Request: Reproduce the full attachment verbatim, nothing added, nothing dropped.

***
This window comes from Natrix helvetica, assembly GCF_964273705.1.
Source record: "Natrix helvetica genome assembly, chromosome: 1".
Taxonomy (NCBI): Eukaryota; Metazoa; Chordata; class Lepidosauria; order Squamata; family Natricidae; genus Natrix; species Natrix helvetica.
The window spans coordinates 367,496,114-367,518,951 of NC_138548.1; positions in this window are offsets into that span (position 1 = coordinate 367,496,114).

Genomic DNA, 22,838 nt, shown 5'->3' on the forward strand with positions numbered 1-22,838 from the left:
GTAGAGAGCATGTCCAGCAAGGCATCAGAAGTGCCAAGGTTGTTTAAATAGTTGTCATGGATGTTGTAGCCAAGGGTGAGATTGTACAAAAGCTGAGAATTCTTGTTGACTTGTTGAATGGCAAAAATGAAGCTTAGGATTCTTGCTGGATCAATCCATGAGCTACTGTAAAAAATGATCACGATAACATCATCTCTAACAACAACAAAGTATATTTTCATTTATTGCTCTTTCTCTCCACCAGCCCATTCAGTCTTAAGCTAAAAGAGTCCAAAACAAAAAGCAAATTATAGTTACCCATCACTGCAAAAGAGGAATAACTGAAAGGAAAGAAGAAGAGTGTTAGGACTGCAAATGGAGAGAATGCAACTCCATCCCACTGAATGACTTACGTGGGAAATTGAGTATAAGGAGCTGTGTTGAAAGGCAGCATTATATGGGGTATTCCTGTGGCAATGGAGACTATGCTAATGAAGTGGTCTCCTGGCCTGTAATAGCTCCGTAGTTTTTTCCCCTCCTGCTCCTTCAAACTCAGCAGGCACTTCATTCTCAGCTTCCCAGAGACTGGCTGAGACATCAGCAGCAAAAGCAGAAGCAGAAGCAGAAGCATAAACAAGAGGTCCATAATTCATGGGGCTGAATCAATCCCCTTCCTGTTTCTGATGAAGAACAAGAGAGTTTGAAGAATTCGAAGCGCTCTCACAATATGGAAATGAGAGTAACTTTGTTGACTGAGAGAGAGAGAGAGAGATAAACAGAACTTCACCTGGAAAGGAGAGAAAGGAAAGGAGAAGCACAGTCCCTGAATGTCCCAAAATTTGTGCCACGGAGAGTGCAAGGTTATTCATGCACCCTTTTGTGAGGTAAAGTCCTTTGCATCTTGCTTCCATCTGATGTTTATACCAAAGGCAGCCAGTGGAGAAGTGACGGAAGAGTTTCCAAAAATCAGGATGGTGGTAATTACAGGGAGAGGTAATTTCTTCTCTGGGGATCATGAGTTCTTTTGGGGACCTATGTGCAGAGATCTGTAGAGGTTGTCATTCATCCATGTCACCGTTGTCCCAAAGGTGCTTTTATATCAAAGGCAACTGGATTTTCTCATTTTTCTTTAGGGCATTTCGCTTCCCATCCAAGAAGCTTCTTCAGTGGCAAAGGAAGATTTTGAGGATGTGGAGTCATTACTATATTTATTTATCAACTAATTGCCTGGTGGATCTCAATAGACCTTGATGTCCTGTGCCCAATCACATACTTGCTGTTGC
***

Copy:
This window comes from Natrix helvetica, assembly GCF_964273705.1.
Source record: "Natrix helvetica genome assembly, chromosome: 1".
Taxonomy (NCBI): Eukaryota; Metazoa; Chordata; class Lepidosauria; order Squamata; family Natricidae; genus Natrix; species Natrix helvetica.
The window spans coordinates 367,496,114-367,518,951 of NC_138548.1; positions in this window are offsets into that span (position 1 = coordinate 367,496,114).

Genomic DNA, 22,838 nt, shown 5'->3' on the forward strand with positions numbered 1-22,838 from the left:
GTAGAGAGCATGTCCAGCAAGGCATCAGAAGTGCCAAGGTTGTTTAAATAGTTGTCATGGATGTTGTAGCCAAGGGTGAGATTGTACAAAAGCTGAGAATTCTTGTTGACTTGTTGAATGGCAAAAATGAAGCTTAGGATTCTTGCTGGATCAATCCATGAGCTACTGTAAAAAATGATCACGATAACATCATCTCTAACAACAACAAAGTATATTTTCATTTATTGCTCTTTCTCTCCACCAGCCCATTCAGTCTTAAGCTAAAAGAGTCCAAAACAAAAAGCAAATTATAGTTACCCATCACTGCAAAAGAGGAATAACTGAAAGGAAAGAAGAAGAGTGTTAGGACTGCAAATGGAGAGAATGCAACTCCATCCCACTGAATGACTTACGTGGGAAATTGAGTATAAGGAGCTGTGTTGAAAGGCAGCATTATATGGGGTATTCCTGTGGCAATGGAGACTATGCTAATGAAGTGGTCTCCTGGCCTGTAATAGCTCCGTAGTTTTTTCCCCTCCTGCTCCTTCAAACTCAGCAGGCACTTCATTCTCAGCTTCCCAGAGACTGGCTGAGACATCAGCAGCAAAAGCAGAAGCAGAAGCAGAAGCATAAACAAGAGGTCCATAATTCATGGGGCTGAATCAATCCCCTTCCTGTTTCTGATGAAGAACAAGAGAGTTTGAAGAATTCGAAGCGCTCTCACAATATGGAAATGAGAGTAACTTTGTTGACTGAGAGAGAGAGAGAGAGATAAACAGAACTTCACCTGGAAAGGAGAGAAAGGAAAGGAGAAGCACAGTCCCTGAATGTCCCAAAATTTGTGCCACGGAGAGTGCAAGGTTATTCATGCACCCTTTTGTGAGGTAAAGTCCTTTGCATCTTGCTTCCATCTGATGTTTATACCAAAGGCAGCCAGTGGAGAAGTGACGGAAGAGTTTCCAAAAATCAGGATGGTGGTAATTACAGGGAGAGGTAATTTCTTCTCTGGGGATCATGAGTTCTTTTGGGGACCTATGTGCAGAGATCTGTAGAGGTTGTCATTCATCCATGTCACCGTTGTCCCAAAGGTGCTTTTATATCAAAGGCAACTGGATTTTCTCATTTTTCTTTAGGGCATTTCGCTTCCCATCCAAGAAGCTTCTTCAGTGGCAAAGGAAGATTTTGAGGATGTGGAGTCATTACTATATTTATTTATCAACTAATTGCCTGGTGGATCTCAATAGACCTTGATGTCCTGTGCCCAATCACATACTTGCTGTTGC